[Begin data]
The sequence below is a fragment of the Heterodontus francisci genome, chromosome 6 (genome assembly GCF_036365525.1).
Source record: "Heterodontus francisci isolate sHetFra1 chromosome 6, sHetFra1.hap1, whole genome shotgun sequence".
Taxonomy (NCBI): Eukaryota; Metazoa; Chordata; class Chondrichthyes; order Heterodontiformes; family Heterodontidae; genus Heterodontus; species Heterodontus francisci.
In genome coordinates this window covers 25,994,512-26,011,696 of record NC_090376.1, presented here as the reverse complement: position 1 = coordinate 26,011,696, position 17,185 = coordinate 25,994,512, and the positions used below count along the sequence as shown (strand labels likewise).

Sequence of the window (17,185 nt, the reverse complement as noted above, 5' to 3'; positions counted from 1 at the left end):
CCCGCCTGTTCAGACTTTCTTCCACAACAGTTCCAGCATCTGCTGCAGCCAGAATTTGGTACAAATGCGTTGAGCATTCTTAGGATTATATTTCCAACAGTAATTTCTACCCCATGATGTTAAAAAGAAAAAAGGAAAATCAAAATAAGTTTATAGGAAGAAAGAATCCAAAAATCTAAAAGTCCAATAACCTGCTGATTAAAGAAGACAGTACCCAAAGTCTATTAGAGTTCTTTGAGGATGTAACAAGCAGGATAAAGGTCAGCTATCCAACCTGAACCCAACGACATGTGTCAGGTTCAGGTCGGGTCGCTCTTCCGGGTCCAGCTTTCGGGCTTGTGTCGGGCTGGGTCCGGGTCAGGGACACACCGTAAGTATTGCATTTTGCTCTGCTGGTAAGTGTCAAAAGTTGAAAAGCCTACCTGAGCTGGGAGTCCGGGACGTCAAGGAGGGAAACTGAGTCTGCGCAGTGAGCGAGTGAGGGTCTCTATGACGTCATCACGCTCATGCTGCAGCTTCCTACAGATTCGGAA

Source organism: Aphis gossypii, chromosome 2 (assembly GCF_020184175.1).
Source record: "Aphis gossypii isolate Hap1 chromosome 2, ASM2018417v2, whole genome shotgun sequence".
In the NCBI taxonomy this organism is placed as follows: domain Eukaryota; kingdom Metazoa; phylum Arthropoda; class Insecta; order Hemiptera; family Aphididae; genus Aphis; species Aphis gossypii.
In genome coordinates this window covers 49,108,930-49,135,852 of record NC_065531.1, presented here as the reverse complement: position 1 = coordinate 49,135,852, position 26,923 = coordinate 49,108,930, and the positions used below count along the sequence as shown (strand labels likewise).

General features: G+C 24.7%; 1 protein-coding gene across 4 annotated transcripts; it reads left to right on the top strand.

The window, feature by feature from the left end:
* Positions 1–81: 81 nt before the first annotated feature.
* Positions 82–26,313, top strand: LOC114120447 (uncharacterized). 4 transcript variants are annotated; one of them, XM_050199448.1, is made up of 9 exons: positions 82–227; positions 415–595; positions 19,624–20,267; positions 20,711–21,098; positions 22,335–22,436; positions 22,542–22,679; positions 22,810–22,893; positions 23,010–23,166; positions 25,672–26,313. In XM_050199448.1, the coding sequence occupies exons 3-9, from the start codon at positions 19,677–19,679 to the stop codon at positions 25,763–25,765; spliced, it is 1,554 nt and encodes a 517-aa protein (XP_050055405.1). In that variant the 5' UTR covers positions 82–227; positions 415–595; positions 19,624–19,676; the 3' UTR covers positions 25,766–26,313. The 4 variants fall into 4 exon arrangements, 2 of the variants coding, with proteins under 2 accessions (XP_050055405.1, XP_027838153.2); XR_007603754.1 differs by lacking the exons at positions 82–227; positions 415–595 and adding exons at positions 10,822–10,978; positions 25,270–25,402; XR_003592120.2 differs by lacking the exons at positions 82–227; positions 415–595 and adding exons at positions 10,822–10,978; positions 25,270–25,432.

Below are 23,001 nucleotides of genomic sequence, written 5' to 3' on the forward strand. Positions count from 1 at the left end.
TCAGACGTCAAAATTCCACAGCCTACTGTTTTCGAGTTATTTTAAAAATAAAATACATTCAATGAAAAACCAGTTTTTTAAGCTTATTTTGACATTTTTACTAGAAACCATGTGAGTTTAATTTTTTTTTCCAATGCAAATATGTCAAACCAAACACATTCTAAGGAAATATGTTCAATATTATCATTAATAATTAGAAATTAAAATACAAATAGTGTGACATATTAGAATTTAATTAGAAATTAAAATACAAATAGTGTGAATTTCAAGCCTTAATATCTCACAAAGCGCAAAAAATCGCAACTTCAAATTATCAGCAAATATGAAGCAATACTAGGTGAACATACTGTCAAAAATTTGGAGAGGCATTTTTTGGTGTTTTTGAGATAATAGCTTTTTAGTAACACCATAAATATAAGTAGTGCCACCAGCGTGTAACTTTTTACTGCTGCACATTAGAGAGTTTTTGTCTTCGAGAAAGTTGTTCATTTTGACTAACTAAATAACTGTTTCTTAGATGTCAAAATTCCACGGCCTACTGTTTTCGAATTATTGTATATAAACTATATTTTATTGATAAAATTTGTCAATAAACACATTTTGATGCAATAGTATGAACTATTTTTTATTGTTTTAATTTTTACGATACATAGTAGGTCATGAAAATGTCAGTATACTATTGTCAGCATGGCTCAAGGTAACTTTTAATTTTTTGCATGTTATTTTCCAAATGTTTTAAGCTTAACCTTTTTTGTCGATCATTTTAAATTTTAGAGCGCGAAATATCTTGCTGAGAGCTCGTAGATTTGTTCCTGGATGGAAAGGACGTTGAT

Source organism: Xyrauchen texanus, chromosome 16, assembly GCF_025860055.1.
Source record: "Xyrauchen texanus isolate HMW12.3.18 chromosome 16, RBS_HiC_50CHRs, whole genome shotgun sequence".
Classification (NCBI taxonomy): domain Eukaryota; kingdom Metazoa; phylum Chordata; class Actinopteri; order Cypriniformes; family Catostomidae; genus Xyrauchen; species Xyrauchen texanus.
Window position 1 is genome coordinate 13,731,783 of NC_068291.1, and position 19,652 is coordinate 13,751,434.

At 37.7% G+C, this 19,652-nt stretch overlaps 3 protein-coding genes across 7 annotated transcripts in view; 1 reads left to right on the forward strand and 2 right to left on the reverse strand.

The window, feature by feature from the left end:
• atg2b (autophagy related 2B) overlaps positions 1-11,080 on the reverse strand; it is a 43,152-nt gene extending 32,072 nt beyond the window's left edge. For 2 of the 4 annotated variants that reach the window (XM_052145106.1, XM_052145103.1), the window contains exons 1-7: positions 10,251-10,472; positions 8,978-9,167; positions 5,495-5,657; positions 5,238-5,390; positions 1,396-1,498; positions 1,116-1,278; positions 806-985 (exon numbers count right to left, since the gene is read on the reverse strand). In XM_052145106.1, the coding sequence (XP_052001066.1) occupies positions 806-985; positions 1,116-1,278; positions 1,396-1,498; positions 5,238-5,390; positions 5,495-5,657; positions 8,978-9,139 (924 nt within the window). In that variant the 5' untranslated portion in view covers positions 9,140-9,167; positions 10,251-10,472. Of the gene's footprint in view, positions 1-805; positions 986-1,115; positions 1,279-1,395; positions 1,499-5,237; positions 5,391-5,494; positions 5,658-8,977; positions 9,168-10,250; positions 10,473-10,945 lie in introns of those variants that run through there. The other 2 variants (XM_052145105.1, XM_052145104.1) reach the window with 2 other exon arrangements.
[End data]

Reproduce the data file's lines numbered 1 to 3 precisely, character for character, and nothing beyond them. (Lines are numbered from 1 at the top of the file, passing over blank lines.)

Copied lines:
The sequence below is a fragment of the Heterodontus francisci genome, chromosome 6 (genome assembly GCF_036365525.1).
Source record: "Heterodontus francisci isolate sHetFra1 chromosome 6, sHetFra1.hap1, whole genome shotgun sequence".
Taxonomy (NCBI): Eukaryota; Metazoa; Chordata; class Chondrichthyes; order Heterodontiformes; family Heterodontidae; genus Heterodontus; species Heterodontus francisci.